I have a fondness for wood cooking utensils. Whenever we hit the thrift stores, I always do a quick jaunt through the kitchen section to see if I can spot any unusual or fun wood spoons, bowls, etc. Caring for wooden kitchen utensils, especially thrifted ones is a little different than metal utensils, but it's an exercise in beauty and utility worth undertaking.
Because wood is porous and can contain all kinds of things I don't necessarily want in my kitchen, I take care of it a bit differently when bringing home items from the thrift store:
Step 1: Sand
Give everything a gentle sanding, just to smooth out any rough edges and remove any stains that might be there. Use a fine grit sandpaper here, it's unlikely that you'll need to use the coarse stuff.
Step 2: Wash
After sanding, everything gets a bath in hot soapy water. Give the utensils a good wash then let everything sit in the dish drainer until it's good & dry. Wooden kitchen utensils can warp in the dishwasher, so do this by hand to be on the safe side.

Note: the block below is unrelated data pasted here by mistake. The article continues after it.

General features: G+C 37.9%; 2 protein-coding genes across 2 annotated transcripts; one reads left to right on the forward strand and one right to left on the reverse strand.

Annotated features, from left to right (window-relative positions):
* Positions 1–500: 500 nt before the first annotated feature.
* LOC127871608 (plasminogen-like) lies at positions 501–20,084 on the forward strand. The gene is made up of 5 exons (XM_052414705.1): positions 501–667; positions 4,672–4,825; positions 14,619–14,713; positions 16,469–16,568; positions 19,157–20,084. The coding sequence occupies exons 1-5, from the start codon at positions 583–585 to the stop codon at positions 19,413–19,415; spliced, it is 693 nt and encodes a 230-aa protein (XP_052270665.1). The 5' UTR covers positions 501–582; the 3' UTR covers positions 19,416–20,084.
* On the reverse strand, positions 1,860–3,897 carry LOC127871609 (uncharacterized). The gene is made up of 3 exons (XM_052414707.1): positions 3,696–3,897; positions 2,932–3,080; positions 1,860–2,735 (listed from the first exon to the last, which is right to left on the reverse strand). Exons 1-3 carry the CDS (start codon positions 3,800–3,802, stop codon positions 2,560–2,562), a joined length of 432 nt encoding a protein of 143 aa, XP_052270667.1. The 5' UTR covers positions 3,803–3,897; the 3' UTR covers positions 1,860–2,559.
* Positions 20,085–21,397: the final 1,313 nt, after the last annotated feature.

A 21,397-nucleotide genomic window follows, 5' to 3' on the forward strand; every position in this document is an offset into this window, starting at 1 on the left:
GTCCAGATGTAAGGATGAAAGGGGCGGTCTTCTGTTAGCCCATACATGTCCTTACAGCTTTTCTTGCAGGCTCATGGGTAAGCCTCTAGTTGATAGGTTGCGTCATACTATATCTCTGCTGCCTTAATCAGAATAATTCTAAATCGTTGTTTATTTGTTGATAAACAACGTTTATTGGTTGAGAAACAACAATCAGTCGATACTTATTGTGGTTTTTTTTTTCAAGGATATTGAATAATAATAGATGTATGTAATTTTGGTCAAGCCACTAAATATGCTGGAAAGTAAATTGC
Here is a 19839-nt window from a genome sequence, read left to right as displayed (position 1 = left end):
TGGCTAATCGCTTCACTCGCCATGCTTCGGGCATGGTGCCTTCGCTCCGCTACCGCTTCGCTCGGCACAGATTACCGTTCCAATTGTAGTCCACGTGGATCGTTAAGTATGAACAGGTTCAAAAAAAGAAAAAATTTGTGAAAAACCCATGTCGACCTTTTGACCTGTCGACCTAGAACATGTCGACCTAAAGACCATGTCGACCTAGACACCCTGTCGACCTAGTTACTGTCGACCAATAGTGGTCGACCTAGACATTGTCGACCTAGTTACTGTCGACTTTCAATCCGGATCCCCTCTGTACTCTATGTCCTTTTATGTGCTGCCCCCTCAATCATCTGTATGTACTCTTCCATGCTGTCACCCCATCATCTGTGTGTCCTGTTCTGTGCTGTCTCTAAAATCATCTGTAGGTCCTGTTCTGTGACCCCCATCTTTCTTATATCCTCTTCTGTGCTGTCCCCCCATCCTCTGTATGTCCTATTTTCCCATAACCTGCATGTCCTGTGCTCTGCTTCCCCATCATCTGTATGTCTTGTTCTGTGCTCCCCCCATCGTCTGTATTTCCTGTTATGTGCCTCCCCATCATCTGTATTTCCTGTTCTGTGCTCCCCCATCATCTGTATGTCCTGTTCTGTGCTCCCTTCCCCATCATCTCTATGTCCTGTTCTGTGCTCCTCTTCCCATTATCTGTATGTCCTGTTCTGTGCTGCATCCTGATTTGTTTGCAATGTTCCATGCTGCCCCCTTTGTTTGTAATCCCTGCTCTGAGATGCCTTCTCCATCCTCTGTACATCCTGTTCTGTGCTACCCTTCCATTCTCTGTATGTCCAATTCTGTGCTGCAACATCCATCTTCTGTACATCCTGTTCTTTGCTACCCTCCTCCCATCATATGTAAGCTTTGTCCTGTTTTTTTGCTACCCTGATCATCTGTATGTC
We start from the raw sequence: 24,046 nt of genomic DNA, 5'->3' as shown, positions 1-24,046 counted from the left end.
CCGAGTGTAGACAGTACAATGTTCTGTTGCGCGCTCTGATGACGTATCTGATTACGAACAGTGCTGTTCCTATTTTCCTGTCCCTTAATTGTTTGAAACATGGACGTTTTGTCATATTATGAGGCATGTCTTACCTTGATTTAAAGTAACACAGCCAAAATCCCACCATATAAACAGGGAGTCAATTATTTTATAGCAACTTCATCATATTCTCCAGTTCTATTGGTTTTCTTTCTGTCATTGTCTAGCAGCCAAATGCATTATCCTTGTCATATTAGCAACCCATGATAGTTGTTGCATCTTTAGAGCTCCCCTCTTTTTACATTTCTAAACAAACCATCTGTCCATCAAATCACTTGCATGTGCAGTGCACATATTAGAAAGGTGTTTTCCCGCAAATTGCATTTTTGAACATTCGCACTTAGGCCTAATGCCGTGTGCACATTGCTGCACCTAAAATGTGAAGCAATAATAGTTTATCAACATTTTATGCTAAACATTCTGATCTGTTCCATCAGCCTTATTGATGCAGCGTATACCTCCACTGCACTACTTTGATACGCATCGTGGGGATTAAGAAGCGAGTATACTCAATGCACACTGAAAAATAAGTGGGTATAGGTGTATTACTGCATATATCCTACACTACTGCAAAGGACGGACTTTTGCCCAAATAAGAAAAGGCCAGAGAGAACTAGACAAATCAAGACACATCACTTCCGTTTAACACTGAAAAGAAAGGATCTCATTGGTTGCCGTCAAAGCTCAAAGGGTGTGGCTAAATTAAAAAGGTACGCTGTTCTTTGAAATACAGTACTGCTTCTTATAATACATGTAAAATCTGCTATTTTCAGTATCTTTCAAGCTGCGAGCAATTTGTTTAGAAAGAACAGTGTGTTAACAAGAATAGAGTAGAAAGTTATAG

Step 3: Oil
When dry, give the wood a good, nourishing oil. You can buy products to do this but a homemade wood spoon oil is easy to whip up.
How to Make Wooden Spoon Oil:
Put the beeswax and walnut oil in the top of double boiler. Heat slowly and stir gently until the beeswax is completely melted.
Pour into a jar or tin. Allow the oil to cool and harden.
Put a lid on the container after cool and hard.
To use, coat the utensils liberally with the wood spoon oil and spread everything out onto a clean, dry rag for the night. Also, the wood spoon oil softens the skin, so it's a bit of an extra bonus.
Step 4: Buff
In the morning, give everything a good buffing. Simply use a clean cotton rag (an old t-shirt works great, too) and remove any remaining oil from the surface and buff the wood before storing.
Simple as that. The natural variations, the grain, the colors all pop more once the oil has been applied and while that might not make any difference in their usefulness, sometimes pretty is reason enough. The oil coating will also help your wooden items last longer, keep them from splitting, etc. I reapply the oil to spoons, bowls, etc. already in my collection about twice a year on average.